This is a very exciting possibility for those of us suffering from pancreatitis, with few good options on the horizon.  (For information on Sun-101, another drug in development that could be used for chronic pancreatitis, visit this post.)  At this point we have grounds for cautious optimism…well worth a discussion with your doctor.

Favorable Long Term Outcomes with Total Pancreatectomy and Islet Transplantation

One of the top surgical options for those suffering from chronic pancreatitis is removal of the pancreas, with transplantation of the pancreas’s islet cells to the liver.  (The surgery is called total pancreatectomy with islet autotransplantation, commonly abbreviated TP/IAT.)

When successful, this removes the source of pain and toxicity — the exocrine function of the pancreas, or its production of enzymes — while allowing the liver to perform the endocrine function of the liver (the production of insulin).  Patients must take enzymes for food disgestion, but if sufficient healthy islet cells are left and the transplantation succeeds, patients would not become diabetic and require insulin.

Many patients report that the surgery is a lifesaver, greatly reducing their pain and allowing them to live a normal life again. Recently we posted a video that discusses outcomes 6 and 12 months after surgery, finding a significant increase in physical and mental health ratings and improvement in quality of life.

In October, a study will be published in the Annals of Surgery examining patient outcomes five years after TP/IAT surgery for 112 patients.  There were no deaths at the time of surgery and the survival rate after five years was almost 95%.   There were continued improvements in reported quality of life during the period, and at five years 73% were “narcotic independent.”  Only 27% ended up insulin independent at the end of the period.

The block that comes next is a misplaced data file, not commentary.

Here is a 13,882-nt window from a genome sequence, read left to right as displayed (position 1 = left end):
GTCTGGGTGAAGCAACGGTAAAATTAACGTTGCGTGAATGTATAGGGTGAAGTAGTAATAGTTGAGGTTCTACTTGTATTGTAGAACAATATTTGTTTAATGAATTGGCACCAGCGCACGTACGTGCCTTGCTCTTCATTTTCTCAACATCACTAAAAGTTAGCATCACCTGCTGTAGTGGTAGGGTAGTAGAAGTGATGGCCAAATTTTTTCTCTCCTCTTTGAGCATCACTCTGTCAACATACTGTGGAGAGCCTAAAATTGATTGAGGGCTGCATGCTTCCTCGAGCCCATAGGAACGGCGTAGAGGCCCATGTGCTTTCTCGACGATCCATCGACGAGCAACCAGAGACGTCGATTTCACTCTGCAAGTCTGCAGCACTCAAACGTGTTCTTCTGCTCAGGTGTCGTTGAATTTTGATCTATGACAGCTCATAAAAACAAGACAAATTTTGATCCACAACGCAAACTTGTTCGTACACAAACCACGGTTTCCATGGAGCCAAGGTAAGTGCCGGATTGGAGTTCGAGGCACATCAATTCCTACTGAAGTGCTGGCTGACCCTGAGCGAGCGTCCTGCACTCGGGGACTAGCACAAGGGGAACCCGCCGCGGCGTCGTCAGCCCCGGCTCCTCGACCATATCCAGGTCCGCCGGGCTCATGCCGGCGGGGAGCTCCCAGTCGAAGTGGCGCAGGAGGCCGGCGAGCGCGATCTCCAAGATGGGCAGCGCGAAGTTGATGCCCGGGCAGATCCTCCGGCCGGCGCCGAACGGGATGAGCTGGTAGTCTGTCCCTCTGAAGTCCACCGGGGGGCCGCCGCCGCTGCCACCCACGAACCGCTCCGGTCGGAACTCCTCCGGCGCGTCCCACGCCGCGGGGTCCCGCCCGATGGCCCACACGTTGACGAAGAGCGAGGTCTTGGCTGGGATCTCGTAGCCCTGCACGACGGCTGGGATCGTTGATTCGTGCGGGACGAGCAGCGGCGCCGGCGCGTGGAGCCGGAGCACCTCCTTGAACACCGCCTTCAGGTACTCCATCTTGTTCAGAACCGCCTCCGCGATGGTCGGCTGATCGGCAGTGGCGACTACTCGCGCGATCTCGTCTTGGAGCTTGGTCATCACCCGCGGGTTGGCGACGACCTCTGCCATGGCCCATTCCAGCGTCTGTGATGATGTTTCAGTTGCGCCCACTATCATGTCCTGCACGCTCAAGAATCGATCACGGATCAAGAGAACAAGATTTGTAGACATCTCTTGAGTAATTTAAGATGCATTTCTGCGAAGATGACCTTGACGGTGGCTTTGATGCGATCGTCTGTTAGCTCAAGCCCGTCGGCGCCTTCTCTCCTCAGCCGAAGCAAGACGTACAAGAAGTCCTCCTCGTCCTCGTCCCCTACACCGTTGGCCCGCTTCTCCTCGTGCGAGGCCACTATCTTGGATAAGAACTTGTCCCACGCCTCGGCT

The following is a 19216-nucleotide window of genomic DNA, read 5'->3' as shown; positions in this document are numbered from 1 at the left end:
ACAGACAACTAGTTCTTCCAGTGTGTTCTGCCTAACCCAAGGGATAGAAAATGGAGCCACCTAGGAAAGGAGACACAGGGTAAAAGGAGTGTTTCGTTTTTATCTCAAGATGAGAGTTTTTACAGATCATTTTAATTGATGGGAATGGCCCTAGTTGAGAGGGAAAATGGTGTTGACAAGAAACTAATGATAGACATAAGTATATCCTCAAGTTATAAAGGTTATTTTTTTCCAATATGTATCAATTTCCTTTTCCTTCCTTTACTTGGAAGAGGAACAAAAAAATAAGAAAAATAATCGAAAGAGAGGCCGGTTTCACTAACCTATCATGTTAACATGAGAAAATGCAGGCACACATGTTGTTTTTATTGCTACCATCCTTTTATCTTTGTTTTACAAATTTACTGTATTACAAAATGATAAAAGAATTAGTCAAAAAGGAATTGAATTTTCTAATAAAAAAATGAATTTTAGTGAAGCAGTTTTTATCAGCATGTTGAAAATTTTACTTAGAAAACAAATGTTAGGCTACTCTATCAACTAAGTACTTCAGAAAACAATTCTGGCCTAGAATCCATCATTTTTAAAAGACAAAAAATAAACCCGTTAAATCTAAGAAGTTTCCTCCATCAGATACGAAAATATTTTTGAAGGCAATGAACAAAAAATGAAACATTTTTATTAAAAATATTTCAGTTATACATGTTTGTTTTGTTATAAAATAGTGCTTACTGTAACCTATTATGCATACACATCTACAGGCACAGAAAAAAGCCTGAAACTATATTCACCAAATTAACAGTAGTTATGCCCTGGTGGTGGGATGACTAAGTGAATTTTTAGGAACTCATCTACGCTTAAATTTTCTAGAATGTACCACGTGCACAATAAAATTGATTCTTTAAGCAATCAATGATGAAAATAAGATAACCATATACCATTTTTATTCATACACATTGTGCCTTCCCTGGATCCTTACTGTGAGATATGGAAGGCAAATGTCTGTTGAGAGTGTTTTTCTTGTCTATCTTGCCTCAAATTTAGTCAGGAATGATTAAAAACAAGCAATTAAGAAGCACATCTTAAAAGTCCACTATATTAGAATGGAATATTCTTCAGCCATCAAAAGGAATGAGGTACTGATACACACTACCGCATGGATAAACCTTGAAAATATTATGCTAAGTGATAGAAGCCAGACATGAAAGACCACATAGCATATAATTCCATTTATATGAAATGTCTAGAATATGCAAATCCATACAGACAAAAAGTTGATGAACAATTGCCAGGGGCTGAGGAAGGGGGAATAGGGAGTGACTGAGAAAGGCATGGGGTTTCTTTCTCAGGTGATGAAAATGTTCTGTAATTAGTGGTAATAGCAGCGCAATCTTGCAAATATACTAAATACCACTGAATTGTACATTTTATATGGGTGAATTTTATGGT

Bear in mind that the procedure is relatively new, and is constantly evolving.  For example, the surgery has just started being performed laparoscopically, which should be expected to improve outcomes. It is fair to assume that the more recent procedures are even more favorable statistically than ones performed ten years ago.  On the other hand, there is no truly longitudinal data that indicate how patients fare without a pancreas decades after the procedure, something patients are very keen to understand.

You can find an abstract of the article here.

The Bionic Pancreas for Diabetes…and Hopefully A Good Step for Chronic Pancreatitis